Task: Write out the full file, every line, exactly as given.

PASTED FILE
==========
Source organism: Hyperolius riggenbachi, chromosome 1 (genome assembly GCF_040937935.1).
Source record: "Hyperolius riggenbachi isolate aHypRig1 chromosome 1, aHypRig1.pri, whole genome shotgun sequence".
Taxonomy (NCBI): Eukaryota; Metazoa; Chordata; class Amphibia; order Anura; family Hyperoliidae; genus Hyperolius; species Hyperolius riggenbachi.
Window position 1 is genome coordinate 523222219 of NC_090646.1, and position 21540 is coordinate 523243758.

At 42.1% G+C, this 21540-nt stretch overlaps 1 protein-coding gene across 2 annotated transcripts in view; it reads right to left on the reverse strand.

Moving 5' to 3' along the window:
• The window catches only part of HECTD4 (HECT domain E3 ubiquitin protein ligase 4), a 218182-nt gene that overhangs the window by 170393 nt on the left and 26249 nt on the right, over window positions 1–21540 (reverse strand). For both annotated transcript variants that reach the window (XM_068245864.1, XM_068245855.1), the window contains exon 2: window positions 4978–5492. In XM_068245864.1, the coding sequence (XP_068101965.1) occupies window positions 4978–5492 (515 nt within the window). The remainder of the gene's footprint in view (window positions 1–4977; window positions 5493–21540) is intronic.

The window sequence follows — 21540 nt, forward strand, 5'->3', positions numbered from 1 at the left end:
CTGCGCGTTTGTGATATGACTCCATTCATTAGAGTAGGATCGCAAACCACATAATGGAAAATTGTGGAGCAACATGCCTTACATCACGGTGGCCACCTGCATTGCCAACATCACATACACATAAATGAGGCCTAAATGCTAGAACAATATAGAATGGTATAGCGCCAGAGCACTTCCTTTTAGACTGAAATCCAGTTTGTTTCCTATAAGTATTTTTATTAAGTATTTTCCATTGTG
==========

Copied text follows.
Source organism: Hyperolius riggenbachi, chromosome 1 (genome assembly GCF_040937935.1).
Source record: "Hyperolius riggenbachi isolate aHypRig1 chromosome 1, aHypRig1.pri, whole genome shotgun sequence".
Taxonomy (NCBI): Eukaryota; Metazoa; Chordata; class Amphibia; order Anura; family Hyperoliidae; genus Hyperolius; species Hyperolius riggenbachi.
Window position 1 is genome coordinate 523222219 of NC_090646.1, and position 21540 is coordinate 523243758.

At 42.1% G+C, this 21540-nt stretch overlaps 1 protein-coding gene across 2 annotated transcripts in view; it reads right to left on the reverse strand.

Moving 5' to 3' along the window:
• The window catches only part of HECTD4 (HECT domain E3 ubiquitin protein ligase 4), a 218182-nt gene that overhangs the window by 170393 nt on the left and 26249 nt on the right, over window positions 1–21540 (reverse strand). For both annotated transcript variants that reach the window (XM_068245864.1, XM_068245855.1), the window contains exon 2: window positions 4978–5492. In XM_068245864.1, the coding sequence (XP_068101965.1) occupies window positions 4978–5492 (515 nt within the window). The remainder of the gene's footprint in view (window positions 1–4977; window positions 5493–21540) is intronic.

The window sequence follows — 21540 nt, forward strand, 5'->3', positions numbered from 1 at the left end:
CTGCGCGTTTGTGATATGACTCCATTCATTAGAGTAGGATCGCAAACCACATAATGGAAAATTGTGGAGCAACATGCCTTACATCACGGTGGCCACCTGCATTGCCAACATCACATACACATAAATGAGGCCTAAATGCTAGAACAATATAGAATGGTATAGCGCCAGAGCACTTCCTTTTAGACTGAAATCCAGTTTGTTTCCTATAAGTATTTTTATTAAGTATTTTCCATTGTG